by Sal Nudo / Jul 9, 2014
Professor Jennifer Delaney was selected as a faculty fellow in the Illinois Board of Higher Education’s Faculty Fellows Program. She is the first faculty member from the University of Illinois at Urbana-Champaign to receive the fellowship, which will take place during the fall 2014 semester.
Michael Afolayan, assistant director for academic affairs at the Illinois Board of Higher Education (IBHE), said Delaney was a unanimous selection by all of the organization’s committee members.
“Jennifer’s versatile experience will provide IBHE the much valued intellectual expertise in dealing with issues germane to aspects of the Illinois Public Agenda, especially relating to college affordability,” he said.
Delaney, an assistant professor in the Department of Education Policy, Organization and Leadership, said her research during the fellowship will focus on three areas, the most prominent of which is the impact of Illinois’ Truth in Tuition law, which was passed in 2004.
Delaney will also focus on the issues of performance funding of institutions and the Pay it Forward, Pay it Back Act, a program that provides loans to eligible students to attend an institution of higher learning in Illinois, with the understanding that the loans are paid back based on, in part, the income of borrowers.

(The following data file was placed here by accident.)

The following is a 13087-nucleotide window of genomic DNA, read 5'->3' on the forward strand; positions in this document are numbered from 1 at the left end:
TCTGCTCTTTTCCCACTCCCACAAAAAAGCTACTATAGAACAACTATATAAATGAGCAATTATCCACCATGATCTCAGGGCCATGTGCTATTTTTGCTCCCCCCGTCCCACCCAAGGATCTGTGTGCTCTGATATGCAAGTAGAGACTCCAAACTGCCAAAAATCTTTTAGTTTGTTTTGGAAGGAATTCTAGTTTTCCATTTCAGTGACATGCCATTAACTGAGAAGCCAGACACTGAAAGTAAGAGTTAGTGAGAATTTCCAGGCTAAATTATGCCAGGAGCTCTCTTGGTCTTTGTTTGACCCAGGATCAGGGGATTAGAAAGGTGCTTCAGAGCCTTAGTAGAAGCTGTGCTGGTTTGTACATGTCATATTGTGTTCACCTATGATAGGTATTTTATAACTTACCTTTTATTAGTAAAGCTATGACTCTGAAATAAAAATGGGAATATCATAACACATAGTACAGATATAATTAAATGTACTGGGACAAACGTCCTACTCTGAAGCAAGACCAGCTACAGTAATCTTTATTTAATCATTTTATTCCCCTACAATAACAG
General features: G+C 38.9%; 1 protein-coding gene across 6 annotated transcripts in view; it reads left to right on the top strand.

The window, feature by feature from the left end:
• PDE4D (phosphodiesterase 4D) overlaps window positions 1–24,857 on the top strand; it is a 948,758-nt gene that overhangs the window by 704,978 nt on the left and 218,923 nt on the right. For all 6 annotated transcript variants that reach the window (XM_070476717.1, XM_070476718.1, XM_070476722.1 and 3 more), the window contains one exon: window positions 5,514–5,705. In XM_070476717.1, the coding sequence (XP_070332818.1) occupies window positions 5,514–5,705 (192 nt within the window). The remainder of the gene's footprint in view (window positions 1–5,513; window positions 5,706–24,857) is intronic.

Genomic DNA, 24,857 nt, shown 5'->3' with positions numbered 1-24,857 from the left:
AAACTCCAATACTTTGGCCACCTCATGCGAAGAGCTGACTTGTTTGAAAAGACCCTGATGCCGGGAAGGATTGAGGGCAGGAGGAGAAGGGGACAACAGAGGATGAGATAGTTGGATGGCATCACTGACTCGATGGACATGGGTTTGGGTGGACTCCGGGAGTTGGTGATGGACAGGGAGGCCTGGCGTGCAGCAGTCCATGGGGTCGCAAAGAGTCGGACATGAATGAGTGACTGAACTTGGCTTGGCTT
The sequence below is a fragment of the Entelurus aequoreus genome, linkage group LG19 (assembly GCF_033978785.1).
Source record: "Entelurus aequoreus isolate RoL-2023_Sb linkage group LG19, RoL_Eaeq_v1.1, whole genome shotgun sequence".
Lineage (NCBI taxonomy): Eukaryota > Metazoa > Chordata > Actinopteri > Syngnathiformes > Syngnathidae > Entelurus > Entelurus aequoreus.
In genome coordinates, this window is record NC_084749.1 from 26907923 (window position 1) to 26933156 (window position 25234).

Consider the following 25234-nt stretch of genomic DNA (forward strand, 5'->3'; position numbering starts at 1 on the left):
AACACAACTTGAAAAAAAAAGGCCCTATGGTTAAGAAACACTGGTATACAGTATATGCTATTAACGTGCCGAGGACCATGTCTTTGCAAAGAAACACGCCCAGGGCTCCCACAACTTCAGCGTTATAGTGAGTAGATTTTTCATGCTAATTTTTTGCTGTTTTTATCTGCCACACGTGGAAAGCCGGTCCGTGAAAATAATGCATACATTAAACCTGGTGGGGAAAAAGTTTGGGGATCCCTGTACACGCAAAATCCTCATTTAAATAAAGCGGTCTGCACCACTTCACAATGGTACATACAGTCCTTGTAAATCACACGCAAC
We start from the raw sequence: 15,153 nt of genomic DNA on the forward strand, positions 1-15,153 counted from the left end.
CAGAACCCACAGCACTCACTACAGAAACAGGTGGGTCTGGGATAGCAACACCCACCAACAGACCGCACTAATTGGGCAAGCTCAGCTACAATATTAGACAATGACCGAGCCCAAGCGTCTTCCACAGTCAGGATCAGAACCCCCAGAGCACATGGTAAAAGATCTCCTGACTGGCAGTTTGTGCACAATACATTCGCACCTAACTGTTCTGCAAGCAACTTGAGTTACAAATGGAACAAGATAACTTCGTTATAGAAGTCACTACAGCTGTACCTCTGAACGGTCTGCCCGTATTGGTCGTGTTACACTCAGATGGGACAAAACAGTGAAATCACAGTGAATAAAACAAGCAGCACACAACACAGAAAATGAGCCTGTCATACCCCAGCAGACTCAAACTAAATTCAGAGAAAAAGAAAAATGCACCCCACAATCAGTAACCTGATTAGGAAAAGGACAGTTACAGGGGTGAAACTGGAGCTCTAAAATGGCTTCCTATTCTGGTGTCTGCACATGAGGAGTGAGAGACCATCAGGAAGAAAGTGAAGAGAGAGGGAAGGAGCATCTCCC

Delaney, who has degrees from Michigan, Harvard, and Stanford, spent two years working in Washington, D.C., with the Advisory Committee on Student Financial Assistance. As a doctoral student at Stanford, she worked for approximately three years at the National Center for Public Policy and Higher Education. She has also consulted with the U.S. Department of Education’s Commission on the Future of Higher Education.
Delaney said she is excited to spend time in Springfield, where she will connect her research with real-world practice.
“I’ve been doing this work as an academic, but it all intersects with contemporary policy issues,” said Delaney. “The ability to work with IBHE and engage with the policy process is really exciting because it offers the chance to translate the academic research that I’m doing into something that matters for institutions and students in Illinois.”